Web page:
Some Real Mickey Mouse Personal Training Part 1

I have two big loves in my life; the first being fitness and the second being Disney World (and anything related to it).  Kids love Disney World because they get to go on rides and see characters.  I love Disney World because . . . well I get to go on rides and see characters.  I also love all the food, detail, dedication and love that are put in everything that they produce.  Nothing is taken lightly and 100% is put into every detail.  Whether it is checking every light bulb before a parade or making each attraction function and look perfect day in and day out.

Mr. Incredible benches a 'bout you bro?

Mr. Incredible benches a Volvo…how ’bout you bro?

Marty Sklar developed Mickey’s Ten Commandments; these are guidelines for the development of everything in the Imagineering department.  These commandments can be applied to Personal Training and anytime you follow Disney’s example, good things are bound to happen.

1) Know your audience – identify your prime audience for your attraction or show before you begin design. 

You should have an understanding of who your primary focus is.  I train a lot of adult population and some high school athletes.  As a result I focus my learning and skills to improving the product that they receive.  Disney is great at this and they know how to focus their efforts both towards the children and simultaneously to the adults who go to the parks.  They understand both need to be happy to be successful just as trainers should understand what clients want and need to be successful.

2) Wear your guests shoes – insist that your team members experience your creation just the way guests do it.

Every client should have an individualized program that has a specific goal.  Cookie cutter programs, ripping off a routine you saw in a DVD or giving 5 people in a row the same workout is lazy and unfair to your clients.  They deserve the best that they can get.  When we write up our own programs they are unique, challenging and progressive.  This should be a staple for your clients.

Roughly the size of a barge. . . the incredible, edible egg.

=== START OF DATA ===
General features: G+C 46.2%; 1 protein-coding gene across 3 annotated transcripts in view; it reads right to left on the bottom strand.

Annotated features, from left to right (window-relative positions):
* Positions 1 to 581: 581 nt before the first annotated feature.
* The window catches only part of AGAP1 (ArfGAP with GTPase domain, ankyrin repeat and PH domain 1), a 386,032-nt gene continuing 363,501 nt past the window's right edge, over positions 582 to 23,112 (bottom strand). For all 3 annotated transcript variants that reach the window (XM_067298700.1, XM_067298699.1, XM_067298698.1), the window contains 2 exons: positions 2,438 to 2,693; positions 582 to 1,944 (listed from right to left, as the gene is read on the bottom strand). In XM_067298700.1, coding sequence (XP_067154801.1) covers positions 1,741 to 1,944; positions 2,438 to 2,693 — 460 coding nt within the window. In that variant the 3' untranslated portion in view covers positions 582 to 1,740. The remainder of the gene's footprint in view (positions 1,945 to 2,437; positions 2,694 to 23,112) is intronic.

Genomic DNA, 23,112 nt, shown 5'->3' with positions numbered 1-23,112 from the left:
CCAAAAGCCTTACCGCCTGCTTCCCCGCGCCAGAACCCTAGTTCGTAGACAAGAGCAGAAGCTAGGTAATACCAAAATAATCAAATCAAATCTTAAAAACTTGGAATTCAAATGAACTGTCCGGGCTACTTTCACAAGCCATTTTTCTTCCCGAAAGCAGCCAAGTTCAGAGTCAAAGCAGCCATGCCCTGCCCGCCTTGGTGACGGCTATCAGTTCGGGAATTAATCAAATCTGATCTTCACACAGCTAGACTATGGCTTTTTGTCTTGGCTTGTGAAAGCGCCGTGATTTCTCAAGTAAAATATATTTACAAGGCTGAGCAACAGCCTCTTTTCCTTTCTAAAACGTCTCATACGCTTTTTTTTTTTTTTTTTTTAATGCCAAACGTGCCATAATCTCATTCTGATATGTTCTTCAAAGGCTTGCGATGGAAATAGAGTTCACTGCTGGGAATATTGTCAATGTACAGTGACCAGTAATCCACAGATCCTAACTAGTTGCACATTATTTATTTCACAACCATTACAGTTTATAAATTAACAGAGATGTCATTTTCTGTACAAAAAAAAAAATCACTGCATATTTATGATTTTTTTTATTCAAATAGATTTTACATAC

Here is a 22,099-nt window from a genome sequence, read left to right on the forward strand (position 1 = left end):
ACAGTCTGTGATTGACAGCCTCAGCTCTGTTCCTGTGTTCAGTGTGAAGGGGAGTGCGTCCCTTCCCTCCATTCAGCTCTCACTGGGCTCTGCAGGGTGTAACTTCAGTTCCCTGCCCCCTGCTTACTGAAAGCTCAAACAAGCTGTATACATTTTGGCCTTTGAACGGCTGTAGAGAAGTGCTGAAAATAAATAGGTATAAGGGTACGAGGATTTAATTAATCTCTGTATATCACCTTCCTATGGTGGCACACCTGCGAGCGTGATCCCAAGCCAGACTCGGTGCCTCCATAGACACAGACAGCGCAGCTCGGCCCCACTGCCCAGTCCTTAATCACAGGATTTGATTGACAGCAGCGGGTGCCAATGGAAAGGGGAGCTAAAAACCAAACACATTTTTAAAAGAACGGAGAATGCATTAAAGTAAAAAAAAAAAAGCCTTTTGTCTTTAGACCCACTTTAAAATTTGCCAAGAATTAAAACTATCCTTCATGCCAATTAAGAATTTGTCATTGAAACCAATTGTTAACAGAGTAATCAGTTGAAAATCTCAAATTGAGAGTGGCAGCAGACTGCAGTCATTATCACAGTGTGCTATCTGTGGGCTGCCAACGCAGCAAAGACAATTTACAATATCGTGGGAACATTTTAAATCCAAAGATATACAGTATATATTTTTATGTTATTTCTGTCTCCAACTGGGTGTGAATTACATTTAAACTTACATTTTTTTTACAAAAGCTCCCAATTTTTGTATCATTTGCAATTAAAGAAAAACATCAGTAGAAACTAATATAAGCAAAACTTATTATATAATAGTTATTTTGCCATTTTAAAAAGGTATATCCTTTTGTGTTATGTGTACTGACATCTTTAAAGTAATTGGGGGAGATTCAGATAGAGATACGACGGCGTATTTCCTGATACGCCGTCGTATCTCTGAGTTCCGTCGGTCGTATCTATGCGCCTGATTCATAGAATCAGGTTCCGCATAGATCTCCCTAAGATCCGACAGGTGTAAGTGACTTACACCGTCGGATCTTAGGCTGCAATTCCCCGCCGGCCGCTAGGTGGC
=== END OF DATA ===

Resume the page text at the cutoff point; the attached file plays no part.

Roughly the size of a barge. . . the incredible, edible egg.

3) Organize the flow of people and ideas – make sure there is logic and sequence in your stories, and in the way Guests experience them.

Every attraction and restaurant in the park tells a story.  It is part of what makes all the detail and work that goes into Disney World so great.  A trainer’s story telling is his/her program.  They should take their client from point A to point B safely, effectively and efficiently.  It doesn’t have to be crazy and have every new fad (and likely shouldn’t).  Every exercise that is taught and implemented should be done so in the best possible manner.  Programs should strive for perfection and constant improvement.

4) Create a wienie (visual magnet) – create visual targets that lead visitors clearly and logically through your facility.

Unlike Disney World, which is highly visual, personal training isn’t so overtly visual.  Trainers need to utilize effective cueing, teaching and coaching to direct their clients.  In Disney World, every park has a centerpiece (Cinderella’s Castle, Sorcerer’s Hat, etc) and each attraction has a central focus, which clearly guides the patrons through the parks.  I create fundamental pillars in the program to help guide my clients when they are not with me.  I provide information on soft tissue work, nutrition and conditioning/additional lifting (if needed).  These pillars allow me to guide my clients when they are not with me.  Whether they are blog posts, YouTube videos or emails I give my clients the needed information to continually improving when they are not with me.  I want my clients to be successful and I want to help them be self-sufficient when they are exercising on their own.

5) Communicate with visual literacy – Make good use of all the non-verbal ways of communication color, shape, form, texture.

The Disney World parks and resorts can speak for themselves and the amount of details in each attraction provides immense levels of general awesomeness.  The Tree of Life is comprised of a collage of animals and in Expedition Everest the Imagineers traveled to Nepal to create an accurate portrayal of a climbing base camp.  These non-verbal communication tools tell their stories, create accurate environments and provide entertainment for people as they wait for each attraction and are told the given story.  Personal training relies on communication.  When working with clients it is often times non-verbal as you monitor and coach exercises.  Body language shows if you truly care and are invested in the client and thus it becomes important in expressing your message and encouraging your clients.

Mickey’s Ten Commandments from “Imagineering” – The Imagineers. (AWESOME Book)

Part 2 is on the way. . .


  1. John Mulry

    Great post Matt. Fun, lighthearted but a strong message in there, five key points, was in Cali back in March – had to stop by Disneyland – epic 🙂

    • kaseemt

      Thank you, I love Disney and they are a good business model. I tried to keep it lighthearded with some semblance of a message, so I am happy to hear you think I succeeded with it.

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